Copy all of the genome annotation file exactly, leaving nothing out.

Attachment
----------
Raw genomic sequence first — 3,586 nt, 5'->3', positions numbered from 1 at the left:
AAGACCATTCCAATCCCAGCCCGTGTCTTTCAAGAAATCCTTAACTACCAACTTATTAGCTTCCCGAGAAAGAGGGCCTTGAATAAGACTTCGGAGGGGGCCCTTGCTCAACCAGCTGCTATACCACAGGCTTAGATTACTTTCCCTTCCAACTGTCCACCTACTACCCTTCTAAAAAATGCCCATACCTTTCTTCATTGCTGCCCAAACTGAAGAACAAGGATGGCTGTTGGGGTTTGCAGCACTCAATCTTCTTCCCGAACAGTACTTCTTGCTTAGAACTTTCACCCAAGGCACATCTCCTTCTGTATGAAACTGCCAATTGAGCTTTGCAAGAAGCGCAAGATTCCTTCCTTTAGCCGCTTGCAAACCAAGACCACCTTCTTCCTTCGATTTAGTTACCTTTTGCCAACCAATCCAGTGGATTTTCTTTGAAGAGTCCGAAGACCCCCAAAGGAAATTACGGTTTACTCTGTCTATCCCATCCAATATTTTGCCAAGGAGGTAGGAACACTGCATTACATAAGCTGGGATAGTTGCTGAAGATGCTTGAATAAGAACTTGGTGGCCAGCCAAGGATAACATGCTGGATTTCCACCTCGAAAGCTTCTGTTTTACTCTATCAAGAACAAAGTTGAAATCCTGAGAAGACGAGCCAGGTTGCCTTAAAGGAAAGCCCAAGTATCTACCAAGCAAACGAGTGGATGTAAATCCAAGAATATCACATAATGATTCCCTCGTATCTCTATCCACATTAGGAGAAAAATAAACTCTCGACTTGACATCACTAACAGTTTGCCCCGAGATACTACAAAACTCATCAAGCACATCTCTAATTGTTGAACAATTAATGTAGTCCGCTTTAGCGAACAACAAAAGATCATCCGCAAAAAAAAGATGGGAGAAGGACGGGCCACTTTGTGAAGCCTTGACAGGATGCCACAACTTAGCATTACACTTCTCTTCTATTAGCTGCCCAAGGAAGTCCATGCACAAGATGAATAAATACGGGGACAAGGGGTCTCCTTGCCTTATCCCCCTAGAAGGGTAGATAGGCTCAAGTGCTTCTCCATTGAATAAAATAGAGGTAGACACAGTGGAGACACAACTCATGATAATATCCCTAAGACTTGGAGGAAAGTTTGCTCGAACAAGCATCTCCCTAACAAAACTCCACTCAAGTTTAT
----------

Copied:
Raw genomic sequence first — 3,586 nt, 5'->3', positions numbered from 1 at the left:
AAGACCATTCCAATCCCAGCCCGTGTCTTTCAAGAAATCCTTAACTACCAACTTATTAGCTTCCCGAGAAAGAGGGCCTTGAATAAGACTTCGGAGGGGGCCCTTGCTCAACCAGCTGCTATACCACAGGCTTAGATTACTTTCCCTTCCAACTGTCCACCTACTACCCTTCTAAAAAATGCCCATACCTTTCTTCATTGCTGCCCAAACTGAAGAACAAGGATGGCTGTTGGGGTTTGCAGCACTCAATCTTCTTCCCGAACAGTACTTCTTGCTTAGAACTTTCACCCAAGGCACATCTCCTTCTGTATGAAACTGCCAATTGAGCTTTGCAAGAAGCGCAAGATTCCTTCCTTTAGCCGCTTGCAAACCAAGACCACCTTCTTCCTTCGATTTAGTTACCTTTTGCCAACCAATCCAGTGGATTTTCTTTGAAGAGTCCGAAGACCCCCAAAGGAAATTACGGTTTACTCTGTCTATCCCATCCAATATTTTGCCAAGGAGGTAGGAACACTGCATTACATAAGCTGGGATAGTTGCTGAAGATGCTTGAATAAGAACTTGGTGGCCAGCCAAGGATAACATGCTGGATTTCCACCTCGAAAGCTTCTGTTTTACTCTATCAAGAACAAAGTTGAAATCCTGAGAAGACGAGCCAGGTTGCCTTAAAGGAAAGCCCAAGTATCTACCAAGCAAACGAGTGGATGTAAATCCAAGAATATCACATAATGATTCCCTCGTATCTCTATCCACATTAGGAGAAAAATAAACTCTCGACTTGACATCACTAACAGTTTGCCCCGAGATACTACAAAACTCATCAAGCACATCTCTAATTGTTGAACAATTAATGTAGTCCGCTTTAGCGAACAACAAAAGATCATCCGCAAAAAAAAGATGGGAGAAGGACGGGCCACTTTGTGAAGCCTTGACAGGATGCCACAACTTAGCATTACACTTCTCTTCTATTAGCTGCCCAAGGAAGTCCATGCACAAGATGAATAAATACGGGGACAAGGGGTCTCCTTGCCTTATCCCCCTAGAAGGGTAGATAGGCTCAAGTGCTTCTCCATTGAATAAAATAGAGGTAGACACAGTGGAGACACAACTCATGATAATATCCCTAAGACTTGGAGGAAAGTTTGCTCGAACAAGCATCTCCCTAACAAAACTCCACTCAAGTTTAT